Colombia refuses to extend FARC ceasefire

Despite notable drop in violence, government holds FARC guilty of multiple violations during two-month ceasefire.

    Colombia's FARC rebels have announced the end of a two-month unilateral ceasefire after the government refused to extend the truce.

    The Revolutionary Armed Forces of Colombia (FARC) had been willing to extend the truce if the Colombian government signed a bilateral ceasefire accord, but President Juan Manuel Santos rejected that idea from the start.

    "With heartache again we must admit the return of the military phase of the war, which nobody wants," Ivan Marquez, FARC chief negotiator, said on Sunday.

    Marquez, the FARC number two, urged the government to reconsider "the possibility of a bilateral ceasefire and cessation of hostilities, to surround the peace talks with a calm atmosphere".

    He said he was hoping for a settlement that could "spare greater suffering for the population.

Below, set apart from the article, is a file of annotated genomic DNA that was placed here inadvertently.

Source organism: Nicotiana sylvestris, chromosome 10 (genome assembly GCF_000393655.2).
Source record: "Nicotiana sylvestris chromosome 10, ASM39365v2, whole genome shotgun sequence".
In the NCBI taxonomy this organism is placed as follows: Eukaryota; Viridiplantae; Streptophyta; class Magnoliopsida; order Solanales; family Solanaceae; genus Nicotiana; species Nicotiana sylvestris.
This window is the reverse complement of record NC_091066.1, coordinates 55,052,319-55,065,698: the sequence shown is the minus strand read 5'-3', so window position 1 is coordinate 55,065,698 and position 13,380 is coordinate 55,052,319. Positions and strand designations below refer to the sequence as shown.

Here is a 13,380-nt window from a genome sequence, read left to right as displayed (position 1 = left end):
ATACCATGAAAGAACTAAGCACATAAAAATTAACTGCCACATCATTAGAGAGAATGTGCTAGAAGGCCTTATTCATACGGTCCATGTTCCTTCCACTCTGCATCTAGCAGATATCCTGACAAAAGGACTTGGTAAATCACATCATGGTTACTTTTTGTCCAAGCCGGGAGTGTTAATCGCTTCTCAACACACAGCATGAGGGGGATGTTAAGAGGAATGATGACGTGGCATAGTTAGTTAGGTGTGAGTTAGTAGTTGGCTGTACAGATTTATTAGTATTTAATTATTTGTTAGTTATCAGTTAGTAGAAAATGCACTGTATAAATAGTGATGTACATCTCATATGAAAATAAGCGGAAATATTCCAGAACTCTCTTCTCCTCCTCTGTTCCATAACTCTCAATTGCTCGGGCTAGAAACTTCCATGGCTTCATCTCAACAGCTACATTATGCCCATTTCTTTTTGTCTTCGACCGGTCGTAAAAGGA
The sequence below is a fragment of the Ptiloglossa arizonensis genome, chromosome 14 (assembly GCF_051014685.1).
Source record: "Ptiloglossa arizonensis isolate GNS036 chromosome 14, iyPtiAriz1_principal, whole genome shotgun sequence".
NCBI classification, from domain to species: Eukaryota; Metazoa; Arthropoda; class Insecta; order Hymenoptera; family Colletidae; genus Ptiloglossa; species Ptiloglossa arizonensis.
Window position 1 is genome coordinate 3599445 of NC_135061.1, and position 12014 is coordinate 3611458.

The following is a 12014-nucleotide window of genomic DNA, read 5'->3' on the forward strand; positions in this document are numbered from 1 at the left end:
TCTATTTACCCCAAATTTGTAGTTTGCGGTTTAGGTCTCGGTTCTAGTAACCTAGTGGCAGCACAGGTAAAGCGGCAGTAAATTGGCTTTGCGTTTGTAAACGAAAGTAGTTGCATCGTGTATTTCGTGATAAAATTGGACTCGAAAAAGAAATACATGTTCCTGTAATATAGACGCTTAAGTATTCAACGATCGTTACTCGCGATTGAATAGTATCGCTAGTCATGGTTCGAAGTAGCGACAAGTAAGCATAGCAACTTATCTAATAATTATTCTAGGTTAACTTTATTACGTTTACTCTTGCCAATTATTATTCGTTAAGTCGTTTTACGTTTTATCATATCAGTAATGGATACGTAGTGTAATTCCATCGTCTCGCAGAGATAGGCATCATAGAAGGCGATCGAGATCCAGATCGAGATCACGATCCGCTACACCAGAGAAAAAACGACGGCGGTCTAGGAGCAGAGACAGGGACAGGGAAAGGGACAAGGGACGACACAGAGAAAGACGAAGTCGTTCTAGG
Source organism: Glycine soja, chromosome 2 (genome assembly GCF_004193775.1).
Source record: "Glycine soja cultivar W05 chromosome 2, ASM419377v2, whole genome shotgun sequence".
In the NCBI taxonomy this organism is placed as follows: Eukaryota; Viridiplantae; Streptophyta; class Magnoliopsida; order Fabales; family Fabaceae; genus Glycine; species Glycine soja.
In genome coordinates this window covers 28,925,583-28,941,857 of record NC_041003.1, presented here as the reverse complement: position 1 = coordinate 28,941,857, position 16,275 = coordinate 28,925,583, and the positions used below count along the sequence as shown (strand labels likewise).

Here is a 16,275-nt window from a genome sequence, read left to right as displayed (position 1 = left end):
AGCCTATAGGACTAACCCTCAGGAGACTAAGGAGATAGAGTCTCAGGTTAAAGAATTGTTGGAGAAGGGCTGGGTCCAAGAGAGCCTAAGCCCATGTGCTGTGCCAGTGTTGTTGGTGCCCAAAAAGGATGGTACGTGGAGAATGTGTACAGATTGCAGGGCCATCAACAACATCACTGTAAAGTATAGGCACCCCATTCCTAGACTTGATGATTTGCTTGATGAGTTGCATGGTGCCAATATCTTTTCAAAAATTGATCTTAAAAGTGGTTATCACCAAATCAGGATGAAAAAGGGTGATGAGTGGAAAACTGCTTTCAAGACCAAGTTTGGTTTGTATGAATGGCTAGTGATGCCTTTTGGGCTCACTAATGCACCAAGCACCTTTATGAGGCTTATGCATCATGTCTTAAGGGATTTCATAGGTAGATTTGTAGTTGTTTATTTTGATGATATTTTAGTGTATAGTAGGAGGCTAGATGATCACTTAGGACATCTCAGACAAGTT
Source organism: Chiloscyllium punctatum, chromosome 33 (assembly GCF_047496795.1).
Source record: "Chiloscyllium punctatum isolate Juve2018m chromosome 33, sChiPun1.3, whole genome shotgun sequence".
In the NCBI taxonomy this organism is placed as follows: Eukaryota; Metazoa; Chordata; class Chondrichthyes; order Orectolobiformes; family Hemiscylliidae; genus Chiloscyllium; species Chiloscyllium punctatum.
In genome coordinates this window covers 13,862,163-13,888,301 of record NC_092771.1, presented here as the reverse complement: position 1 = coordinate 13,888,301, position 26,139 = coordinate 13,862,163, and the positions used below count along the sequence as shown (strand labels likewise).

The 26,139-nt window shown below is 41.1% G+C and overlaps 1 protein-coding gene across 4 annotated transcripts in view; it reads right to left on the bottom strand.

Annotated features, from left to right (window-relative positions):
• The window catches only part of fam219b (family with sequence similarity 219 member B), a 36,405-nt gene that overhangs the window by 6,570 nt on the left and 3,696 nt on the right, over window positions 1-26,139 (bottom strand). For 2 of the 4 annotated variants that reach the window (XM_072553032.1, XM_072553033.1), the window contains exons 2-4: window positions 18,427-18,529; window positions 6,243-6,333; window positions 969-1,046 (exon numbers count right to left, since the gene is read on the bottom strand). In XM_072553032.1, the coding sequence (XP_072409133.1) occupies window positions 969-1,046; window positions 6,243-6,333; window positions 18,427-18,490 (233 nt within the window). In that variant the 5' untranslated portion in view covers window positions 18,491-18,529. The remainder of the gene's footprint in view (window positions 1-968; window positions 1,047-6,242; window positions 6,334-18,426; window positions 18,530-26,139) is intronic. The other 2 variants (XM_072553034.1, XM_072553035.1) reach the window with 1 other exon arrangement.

"Colombian officials have portrayed the ceasefire as a negotiation tactic and Santos has warned the rebels against resuming guerrilla operations.

    The government delegation, headed by Humberto de la Calle, former vice president, did not speak to reporters before Sunday's talks.

    Santos has said that the armed group only partially fulfilled its ceasefire pledge.

    According to the military, it has registered at least 52 violations of the truce by the rebels over the past two months.

    At the same time, New Rainbow Corporation, a Colombian think-tank dedicated to studying the conflict, reported at least nine battles initiated by the rebels since the beginning of the truce.

    Both government and private specialists noted, however, a significant decrease in the overall levels of violence compared to the same period a year ago.

    The negotiations between government and FARC officials resumed in Havana, the Cuban capital, earlier this month after a three-week holiday break with both sides pledging to quicken the pace of the talks in hopes of ending the conflict.

    SOURCE: Agencies


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